How does it work? It states that it requires supported browser (Chrome 38) on any platform it runs but does it also work in Chromium (I am using Chromium)? Can it be used in other applications f.e. VPN client, SSH client? Does it use some open source library, tools? How it works as a device - I plug it in and it registers as standard USB class device - what class is it?

I've tried to google these concerns for few seconds but couldn't find good information so please anybody could clarify on this?

Comment: Re:Can't I just post a message on Facebook? (Score 1) 130

Facebook filters your wall posts so not everything you post gets to everybody's feed. They are afraid people using Facebook get too many meaningless information from other people like look I just watched this Youtube video and you should too. So they use algorithms that select data you post to other people. I guess they select it by number of likes, views etc. So given that they DO censor what you post they are afraid that they could censor also such important information regarding your safety. But they are not afraid about you - they are afraid about legal issues surrounding this. So they invented a way to control whether you are allowed or not to post such critical information. In my opinion this is just about covering their asses, not about your safety.

Comment: Re:Overly complicated (Score 1) 130

Because from Facebook's POV (huh) such status update is not related to major disaster. As I see it they are doing it to omit liability in case your status update in fact would be real in case of serious incident. Right now they are doing serious filtering of what gets into your feed since they are shit crazed about people leaving Facebook getting sick of all the irrelevant crap they see. This (proposed in the article) way they can select on the basis of fact of some disaster happening who can post such updates and these updates would be omitted by their what-is-interesting-and-what-is-not filters.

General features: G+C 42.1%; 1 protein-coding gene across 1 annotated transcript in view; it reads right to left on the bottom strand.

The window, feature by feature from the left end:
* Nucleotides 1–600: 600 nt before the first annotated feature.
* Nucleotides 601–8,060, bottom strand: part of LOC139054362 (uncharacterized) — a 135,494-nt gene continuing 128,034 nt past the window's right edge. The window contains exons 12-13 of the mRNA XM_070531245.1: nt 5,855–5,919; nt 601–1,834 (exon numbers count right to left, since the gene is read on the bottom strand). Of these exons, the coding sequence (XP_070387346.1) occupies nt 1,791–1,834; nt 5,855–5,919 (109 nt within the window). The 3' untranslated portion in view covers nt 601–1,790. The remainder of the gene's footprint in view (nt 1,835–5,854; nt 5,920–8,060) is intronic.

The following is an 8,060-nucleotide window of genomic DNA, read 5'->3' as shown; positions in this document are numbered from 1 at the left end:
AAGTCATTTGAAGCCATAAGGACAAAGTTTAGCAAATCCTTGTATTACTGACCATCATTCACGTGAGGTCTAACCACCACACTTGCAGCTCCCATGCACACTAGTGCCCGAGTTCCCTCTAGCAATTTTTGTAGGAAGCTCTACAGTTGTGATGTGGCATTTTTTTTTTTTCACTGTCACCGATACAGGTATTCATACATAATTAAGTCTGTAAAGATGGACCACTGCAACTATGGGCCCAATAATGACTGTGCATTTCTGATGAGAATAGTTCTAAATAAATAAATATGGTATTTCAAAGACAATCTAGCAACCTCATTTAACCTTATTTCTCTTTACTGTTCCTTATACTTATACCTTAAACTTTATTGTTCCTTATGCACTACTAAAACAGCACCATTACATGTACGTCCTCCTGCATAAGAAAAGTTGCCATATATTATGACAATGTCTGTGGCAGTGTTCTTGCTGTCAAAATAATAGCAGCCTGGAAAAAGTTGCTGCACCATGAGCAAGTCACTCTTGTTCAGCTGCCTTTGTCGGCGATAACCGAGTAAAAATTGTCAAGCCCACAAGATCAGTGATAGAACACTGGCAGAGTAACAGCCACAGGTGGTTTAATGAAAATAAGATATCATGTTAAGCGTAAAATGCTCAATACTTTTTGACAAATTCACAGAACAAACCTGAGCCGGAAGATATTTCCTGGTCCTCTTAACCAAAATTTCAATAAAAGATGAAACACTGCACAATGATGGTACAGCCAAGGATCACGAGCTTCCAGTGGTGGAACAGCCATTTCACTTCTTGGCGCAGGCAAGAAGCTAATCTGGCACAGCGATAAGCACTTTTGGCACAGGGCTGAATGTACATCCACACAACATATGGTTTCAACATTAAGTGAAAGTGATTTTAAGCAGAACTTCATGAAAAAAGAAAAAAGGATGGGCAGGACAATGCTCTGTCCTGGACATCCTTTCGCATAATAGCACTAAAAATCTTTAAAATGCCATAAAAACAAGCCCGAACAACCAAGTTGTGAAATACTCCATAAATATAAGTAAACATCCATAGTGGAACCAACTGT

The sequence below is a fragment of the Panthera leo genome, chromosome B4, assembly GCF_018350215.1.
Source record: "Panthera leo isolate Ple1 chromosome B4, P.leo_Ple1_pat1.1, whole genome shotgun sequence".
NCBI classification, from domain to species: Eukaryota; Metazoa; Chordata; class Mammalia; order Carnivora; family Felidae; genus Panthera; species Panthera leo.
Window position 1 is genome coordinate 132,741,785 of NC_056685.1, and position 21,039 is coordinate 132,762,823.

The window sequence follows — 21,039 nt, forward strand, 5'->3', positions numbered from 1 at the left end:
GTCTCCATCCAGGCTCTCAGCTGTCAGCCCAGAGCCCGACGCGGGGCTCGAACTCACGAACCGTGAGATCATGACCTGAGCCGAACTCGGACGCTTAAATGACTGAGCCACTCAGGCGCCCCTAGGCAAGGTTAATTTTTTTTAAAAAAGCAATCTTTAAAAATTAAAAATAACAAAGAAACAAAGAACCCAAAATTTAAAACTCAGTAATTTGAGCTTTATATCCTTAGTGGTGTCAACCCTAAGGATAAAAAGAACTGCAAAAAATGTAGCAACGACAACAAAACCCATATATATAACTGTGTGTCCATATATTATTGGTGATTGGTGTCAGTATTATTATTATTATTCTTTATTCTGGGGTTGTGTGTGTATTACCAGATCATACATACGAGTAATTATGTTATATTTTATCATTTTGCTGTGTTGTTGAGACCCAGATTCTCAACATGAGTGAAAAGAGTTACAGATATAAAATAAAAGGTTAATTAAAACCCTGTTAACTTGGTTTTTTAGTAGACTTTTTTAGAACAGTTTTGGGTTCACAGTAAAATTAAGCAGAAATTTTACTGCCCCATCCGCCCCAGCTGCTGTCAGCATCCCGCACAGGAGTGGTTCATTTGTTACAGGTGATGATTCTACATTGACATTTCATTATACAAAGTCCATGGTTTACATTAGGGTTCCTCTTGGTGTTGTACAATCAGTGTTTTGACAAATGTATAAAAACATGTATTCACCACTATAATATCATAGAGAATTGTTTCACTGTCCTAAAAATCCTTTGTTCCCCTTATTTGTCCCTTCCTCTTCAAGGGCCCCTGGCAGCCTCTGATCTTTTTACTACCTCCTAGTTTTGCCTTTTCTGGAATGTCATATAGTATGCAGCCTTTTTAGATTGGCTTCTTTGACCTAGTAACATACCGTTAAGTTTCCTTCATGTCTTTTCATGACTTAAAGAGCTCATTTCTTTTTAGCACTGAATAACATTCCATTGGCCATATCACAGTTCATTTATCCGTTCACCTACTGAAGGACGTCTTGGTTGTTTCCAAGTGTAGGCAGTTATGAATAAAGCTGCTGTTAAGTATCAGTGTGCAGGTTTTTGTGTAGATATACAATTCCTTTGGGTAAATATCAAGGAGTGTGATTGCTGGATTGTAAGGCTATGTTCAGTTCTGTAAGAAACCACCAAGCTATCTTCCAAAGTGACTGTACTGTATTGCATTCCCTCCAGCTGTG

Comment: Re:Confucius say: (Score 2) 355

by kosmosik (#48164095) Attached to: Apple Announces iPad Air 2, iPad mini 3, OS X Yosemite and More

That is similar to what is going on with PC laptops. Basically MacBook Air is an ultrabook in PC nomenclature. PC ultrabooks also tend to be less upgradeable and serviceable than bigger laptops. For example compare Lenovo ThinkPad 430 and 430u (u - as in ultrabook). The slim design just forces use of smalled perhaps nonremovable parts. IMO all PC laptops that match MacBook Air size are also as unupgradeble and unserviceable as MacBook Air - it is not a marketing choice by Apple but the size imples it. Also what is new that you can't upgrade or service your phone or tablet - any brand. Get over it.

Comment: Re:Confucius say: (Score 1) 355

by kosmosik (#48164039) Attached to: Apple Announces iPad Air 2, iPad mini 3, OS X Yosemite and More

> For my 2006 Black MacBook, I maxed out...

The newest Mac OS X 2006 MacBook can run now is Lion (to be honest - you CAN run Mountain Lion but it involves hacking the install media, some voodoo with kexts etc. - I would not be sure about stability of such system). Which is now 3 releases old. Not a big deal if you really want to run it (simply put - you have no money for newer hardware) but it will certainly give you compability issues like recent versions of software not working at all. With PC laptops usually you can pop in recent-decent version of Windows even on much older hardware. It will run slowly (such as Lion on 2006 MacBook with 2Gs RAM) but it will run your software. With Mac you can't do that.

Comment: Re:Our PC society will be our demise! (Score 2) 193

by kosmosik (#48121263) Attached to: Experts Decry Randomized Ebola Treatment Trials As Unethical, Impractical

IMO you've mistaken political correctness and socialism terms for something else. Your first point about media censoring an opinion is in fact related to political correctness but after that you have no clue. Think about yourself - please answer this sincerely - if you or somebody close to you had contradicted Ebola abroad of your country would you wish your country to help you or not? After all you've had paid for your country's medical care in your taxes - and this is by no means socialism. So how would it be? Would you wish your country to help you or your close one or just leave you to certain death abroad perhaps in some uncivilized African country?

Comment: Re:Build lab? (Score 1) 52

by kosmosik (#48086991) Attached to: Ask Slashdot: Designing a Telecom Configuration Center?

> Separate but adjacent boxing/unboxing room with a sturdy table. And a sturdy
> cart to move equipment back and forth between them. You want to keep all the
> cardboard and styrofoam out of the equipment config area.

That is one great advance. DO NOT open equipment packaging in the data facility. Just do it somewhere else and bring it in unboxed. Uboxing in server room leads to loads of trash in the server room, dust and loads of other kind of garbage. Server room needs to be clean.

Comment: Re:Wiring (Score 1) 52

by kosmosik (#48086815) Attached to: Ask Slashdot: Designing a Telecom Configuration Center?

I would rather put additional spare wires in connections between core units (racks?) just in case you need them. If one wire fails than switch to another one, mark that old one as failed and be over with it. You can trace it if you WANT to but you don't NEED to do that. It is good to have some spare backup wires.

Never trust a computer you can't repair yourself.

Working...